12" Fantastic Four
Johnny and Sue Storm 

I just reviewed the 6" series of Fantastic Four figures from Toybiz last week, and spent some time talking about the four characters, Stan Lee, and other useless information. So let's switch gears with tonight's review, and talk about the format of this set of toys.

Rotocast has become a popular alternate for making figures, particularly large ones. Most people are accostumed to injection molded toys, in which the plastic is forced into the mold under pressure, completely filling it. Rotocast is slightly different, and involves turning the mold as the plastic is injected, coating the inside but not completely filling it. The mold turns as the plastic hardens, creating the hollow piece, which is of course cheaper than the solid version.

Rotocast has been around for a very long time, and it's not particularly complicated in its basic form. It fell out of favor, particularly with any toys geared towards collectors, because the detail, articulation and quality were often poorer than injection molding. That changed though several years ago, and new techniques in the process now allow companies to create very detailed, fairly well articulated figures this way, at an overall cheaper cost.

While some companies have used it for smaller figures, like the Family Guy series from Mezco, most are using it for large scale figures. Toybiz has been particularly prolific in producing 10 - 12" rotocast figures of their most popular lines, like Spider-man, Lord of the Rings, and the Hulk. It's no surprise then that we now have a set of 12" rotocast Fantastic Four figures from them as well.

There are only four figures in the set right now - and before you say 'duh', let me add that there are two Johnny Storms and two Sue Storms. No sign of the Thing or Mr. Fantastic yet, but one can hope. Both Johnny Storms are engulfed in flames, but one is painted while the other is cast in a translucent red plastic. Sue Storm also comes painted, or in a completely clear version.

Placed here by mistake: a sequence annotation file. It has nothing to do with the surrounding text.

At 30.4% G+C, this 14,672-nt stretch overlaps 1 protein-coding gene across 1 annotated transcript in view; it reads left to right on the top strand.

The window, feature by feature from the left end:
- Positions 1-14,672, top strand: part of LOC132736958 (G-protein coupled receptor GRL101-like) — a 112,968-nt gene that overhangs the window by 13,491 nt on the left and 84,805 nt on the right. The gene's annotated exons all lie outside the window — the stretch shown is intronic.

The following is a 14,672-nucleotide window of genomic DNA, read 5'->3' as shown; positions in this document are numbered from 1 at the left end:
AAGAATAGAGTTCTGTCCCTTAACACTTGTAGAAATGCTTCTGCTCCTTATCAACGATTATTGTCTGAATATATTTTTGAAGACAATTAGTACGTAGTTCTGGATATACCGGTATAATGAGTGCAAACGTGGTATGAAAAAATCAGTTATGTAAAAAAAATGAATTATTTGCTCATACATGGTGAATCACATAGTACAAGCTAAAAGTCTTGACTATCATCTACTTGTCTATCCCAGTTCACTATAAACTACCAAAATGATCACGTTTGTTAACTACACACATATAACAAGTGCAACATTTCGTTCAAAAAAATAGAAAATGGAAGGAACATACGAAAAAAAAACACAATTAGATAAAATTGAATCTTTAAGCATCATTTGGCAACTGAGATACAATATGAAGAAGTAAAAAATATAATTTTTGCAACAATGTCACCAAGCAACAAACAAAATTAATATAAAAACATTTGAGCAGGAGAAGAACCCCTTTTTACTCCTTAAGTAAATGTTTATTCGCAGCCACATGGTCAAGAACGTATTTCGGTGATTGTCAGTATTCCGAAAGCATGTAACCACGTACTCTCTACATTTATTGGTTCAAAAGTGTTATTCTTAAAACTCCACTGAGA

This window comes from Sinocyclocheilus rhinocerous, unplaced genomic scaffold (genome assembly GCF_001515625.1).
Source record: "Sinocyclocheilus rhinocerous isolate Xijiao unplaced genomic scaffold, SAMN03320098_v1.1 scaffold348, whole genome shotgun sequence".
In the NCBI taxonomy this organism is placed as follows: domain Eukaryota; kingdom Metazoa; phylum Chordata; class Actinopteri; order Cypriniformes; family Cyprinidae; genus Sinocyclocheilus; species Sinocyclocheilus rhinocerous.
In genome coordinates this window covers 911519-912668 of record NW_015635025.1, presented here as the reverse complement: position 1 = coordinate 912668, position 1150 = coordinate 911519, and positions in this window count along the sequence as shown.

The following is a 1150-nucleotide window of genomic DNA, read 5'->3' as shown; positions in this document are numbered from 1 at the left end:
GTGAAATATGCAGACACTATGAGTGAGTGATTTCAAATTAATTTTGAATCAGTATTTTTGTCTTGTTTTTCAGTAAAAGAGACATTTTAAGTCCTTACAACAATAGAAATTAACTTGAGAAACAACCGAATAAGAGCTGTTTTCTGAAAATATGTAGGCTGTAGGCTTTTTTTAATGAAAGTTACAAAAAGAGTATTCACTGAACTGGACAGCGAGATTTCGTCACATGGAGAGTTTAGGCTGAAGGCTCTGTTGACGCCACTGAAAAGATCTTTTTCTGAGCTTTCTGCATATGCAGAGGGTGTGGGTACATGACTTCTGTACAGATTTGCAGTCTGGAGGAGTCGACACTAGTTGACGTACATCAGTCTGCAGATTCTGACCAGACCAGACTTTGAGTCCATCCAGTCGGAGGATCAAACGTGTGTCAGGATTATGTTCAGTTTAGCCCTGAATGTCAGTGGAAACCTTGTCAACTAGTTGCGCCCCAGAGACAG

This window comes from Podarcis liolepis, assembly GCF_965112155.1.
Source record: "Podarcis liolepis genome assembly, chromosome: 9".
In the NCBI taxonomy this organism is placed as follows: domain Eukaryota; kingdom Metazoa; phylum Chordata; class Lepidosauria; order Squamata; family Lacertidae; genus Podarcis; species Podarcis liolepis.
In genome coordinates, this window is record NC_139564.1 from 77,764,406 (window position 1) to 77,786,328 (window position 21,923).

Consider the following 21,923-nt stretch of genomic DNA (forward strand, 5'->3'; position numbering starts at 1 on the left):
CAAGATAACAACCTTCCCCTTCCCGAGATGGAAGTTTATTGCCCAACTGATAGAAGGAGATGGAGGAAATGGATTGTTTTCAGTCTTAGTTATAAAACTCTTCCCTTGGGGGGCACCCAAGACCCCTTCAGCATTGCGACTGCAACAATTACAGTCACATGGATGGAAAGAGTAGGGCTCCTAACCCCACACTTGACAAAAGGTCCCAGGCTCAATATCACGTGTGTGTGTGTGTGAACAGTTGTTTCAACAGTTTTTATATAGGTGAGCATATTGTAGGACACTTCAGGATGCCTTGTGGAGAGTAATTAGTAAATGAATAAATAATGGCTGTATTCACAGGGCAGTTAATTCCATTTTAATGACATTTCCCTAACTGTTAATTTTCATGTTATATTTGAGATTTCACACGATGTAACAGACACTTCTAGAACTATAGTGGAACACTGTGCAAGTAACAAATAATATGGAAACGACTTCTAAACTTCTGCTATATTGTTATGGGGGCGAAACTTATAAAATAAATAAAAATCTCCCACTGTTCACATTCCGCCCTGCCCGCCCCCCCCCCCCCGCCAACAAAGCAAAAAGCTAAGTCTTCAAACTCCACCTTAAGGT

These are popping up at Wal-marts right now, but should be all over the place very soon. You can expect to pay around $10 each.

Packaging - **
If you've bought other large rotocast figures, you'll recognize the open box approach. Again, this saves money, and since most of the large figures have no accessories (or those that can be secured other ways), this style works well enough.

Of course, it also means the figure is more prone to paint damage on the shelf. Watch out for scruffs and scrapes when picking yours out.

The poses in the package are a little odd, especially Sue's.  It's clear they posed Johnny in a particular way when putting him in the box, so you'd assume they were doing the same with Sue.  So why does she look like she's copping a squat?

Sculpting - Sue ***1/2; Johnny ***
I'm pretty sure that this Sue sculpt matches the 6" version, but the extra size really helps bring out the Alba look even more.  I think a lot of folks will be happier with this head sculpt than the smaller one, but I'm pretty sure that the only difference is in size.

Either way, this is the best version of Jessica Alba we've gotten.  That's saying a lot considering we've gotten both Sin City and Dark Angel figures in the past.

The Johnny head sculpt is new, with a funky grimace on his face.  It's not constipated though, it's more feral.  He honestly looks like he's growling, just about to take your nose off your face.

The flame sculpting isn't quite as cool on the larger figures as it was on the smaller versions, but it's still pretty well done.  The proportions on both bodies are good with the exception of the elbows and knees (they seem too thin), and the scale fits in with most other basic sixth scale figures.

Paint - ***